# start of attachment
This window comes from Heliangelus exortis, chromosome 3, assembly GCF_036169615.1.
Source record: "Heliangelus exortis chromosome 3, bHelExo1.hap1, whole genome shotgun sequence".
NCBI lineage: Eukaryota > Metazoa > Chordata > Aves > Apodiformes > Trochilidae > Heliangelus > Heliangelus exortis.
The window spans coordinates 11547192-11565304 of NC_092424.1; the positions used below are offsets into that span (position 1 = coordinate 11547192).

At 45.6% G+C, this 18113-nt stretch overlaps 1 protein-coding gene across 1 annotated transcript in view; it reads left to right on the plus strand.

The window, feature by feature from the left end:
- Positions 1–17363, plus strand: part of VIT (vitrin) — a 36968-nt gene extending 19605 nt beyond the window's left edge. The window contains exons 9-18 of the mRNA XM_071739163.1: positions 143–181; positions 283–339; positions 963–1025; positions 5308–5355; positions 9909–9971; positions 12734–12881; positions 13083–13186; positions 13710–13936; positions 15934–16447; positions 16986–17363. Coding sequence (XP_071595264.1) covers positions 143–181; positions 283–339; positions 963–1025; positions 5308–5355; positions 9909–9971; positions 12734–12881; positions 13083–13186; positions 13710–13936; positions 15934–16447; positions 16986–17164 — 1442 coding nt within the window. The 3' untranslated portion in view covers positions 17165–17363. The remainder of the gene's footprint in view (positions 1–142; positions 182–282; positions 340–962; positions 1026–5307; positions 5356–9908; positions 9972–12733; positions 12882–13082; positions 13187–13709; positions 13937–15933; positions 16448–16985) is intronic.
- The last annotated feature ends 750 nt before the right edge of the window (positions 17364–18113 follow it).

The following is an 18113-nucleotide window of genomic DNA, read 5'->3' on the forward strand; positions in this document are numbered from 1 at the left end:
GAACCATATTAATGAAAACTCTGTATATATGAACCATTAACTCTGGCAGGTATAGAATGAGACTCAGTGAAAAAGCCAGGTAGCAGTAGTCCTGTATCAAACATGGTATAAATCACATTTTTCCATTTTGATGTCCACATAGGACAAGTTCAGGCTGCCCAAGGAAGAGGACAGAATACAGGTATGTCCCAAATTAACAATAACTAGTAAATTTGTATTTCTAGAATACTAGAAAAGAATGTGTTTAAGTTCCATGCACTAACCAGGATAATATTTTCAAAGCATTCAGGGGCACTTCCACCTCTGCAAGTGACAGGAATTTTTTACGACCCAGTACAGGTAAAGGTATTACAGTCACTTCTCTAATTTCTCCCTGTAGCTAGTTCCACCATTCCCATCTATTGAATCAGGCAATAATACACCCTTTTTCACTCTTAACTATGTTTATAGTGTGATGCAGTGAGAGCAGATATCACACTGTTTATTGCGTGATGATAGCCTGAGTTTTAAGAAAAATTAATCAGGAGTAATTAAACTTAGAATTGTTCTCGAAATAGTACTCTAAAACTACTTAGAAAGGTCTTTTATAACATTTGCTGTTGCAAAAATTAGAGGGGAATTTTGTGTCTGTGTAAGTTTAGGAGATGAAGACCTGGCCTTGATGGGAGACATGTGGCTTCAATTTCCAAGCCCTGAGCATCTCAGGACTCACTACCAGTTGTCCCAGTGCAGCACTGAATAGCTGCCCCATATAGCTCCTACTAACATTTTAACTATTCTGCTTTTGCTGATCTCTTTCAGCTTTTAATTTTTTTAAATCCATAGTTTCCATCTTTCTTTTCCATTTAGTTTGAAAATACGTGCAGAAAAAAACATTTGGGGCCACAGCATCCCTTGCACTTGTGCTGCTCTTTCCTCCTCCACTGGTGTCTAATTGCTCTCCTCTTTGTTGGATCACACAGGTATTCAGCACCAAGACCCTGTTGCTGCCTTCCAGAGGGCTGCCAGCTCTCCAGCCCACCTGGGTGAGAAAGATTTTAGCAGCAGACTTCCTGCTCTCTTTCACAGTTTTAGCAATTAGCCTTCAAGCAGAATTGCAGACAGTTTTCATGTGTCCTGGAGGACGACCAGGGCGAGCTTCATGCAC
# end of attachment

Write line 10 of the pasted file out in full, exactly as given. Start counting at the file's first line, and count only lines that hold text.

GAACCATATTAATGAAAACTCTGTATATATGAACCATTAACTCTGGCAGGTATAGAATGAGACTCAGTGAAAAAGCCAGGTAGCAGTAGTCCTGTATCAAACATGGTATAAATCACATTTTTCCATTTTGATGTCCACATAGGACAAGTTCAGGCTGCCCAAGGAAGAGGACAGAATACAGGTATGTCCCAAATTAACAATAACTAGTAAATTTGTATTTCTAGAATACTAGAAAAGAATGTGTTTAAGTTCCATGCACTAACCAGGATAATATTTTCAAAGCATTCAGGGGCACTTCCACCTCTGCAAGTGACAGGAATTTTTTACGACCCAGTACAGGTAAAGGTATTACAGTCACTTCTCTAATTTCTCCCTGTAGCTAGTTCCACCATTCCCATCTATTGAATCAGGCAATAATACACCCTTTTTCACTCTTAACTATGTTTATAGTGTGATGCAGTGAGAGCAGATATCACACTGTTTATTGCGTGATGATAGCCTGAGTTTTAAGAAAAATTAATCAGGAGTAATTAAACTTAGAATTGTTCTCGAAATAGTACTCTAAAACTACTTAGAAAGGTCTTTTATAACATTTGCTGTTGCAAAAATTAGAGGGGAATTTTGTGTCTGTGTAAGTTTAGGAGATGAAGACCTGGCCTTGATGGGAGACATGTGGCTTCAATTTCCAAGCCCTGAGCATCTCAGGACTCACTACCAGTTGTCCCAGTGCAGCACTGAATAGCTGCCCCATATAGCTCCTACTAACATTTTAACTATTCTGCTTTTGCTGATCTCTTTCAGCTTTTAATTTTTTTAAATCCATAGTTTCCATCTTTCTTTTCCATTTAGTTTGAAAATACGTGCAGAAAAAAACATTTGGGGCCACAGCATCCCTTGCACTTGTGCTGCTCTTTCCTCCTCCACTGGTGTCTAATTGCTCTCCTCTTTGTTGGATCACACAGGTATTCAGCACCAAGACCCTGTTGCTGCCTTCCAGAGGGCTGCCAGCTCTCCAGCCCACCTGGGTGAGAAAGATTTTAGCAGCAGACTTCCTGCTCTCTTTCACAGTTTTAGCAATTAGCCTTCAAGCAGAATTGCAGACAGTTTTCATGTGTCCTGGAGGACGACCAGGGCGAGCTTCATGCAC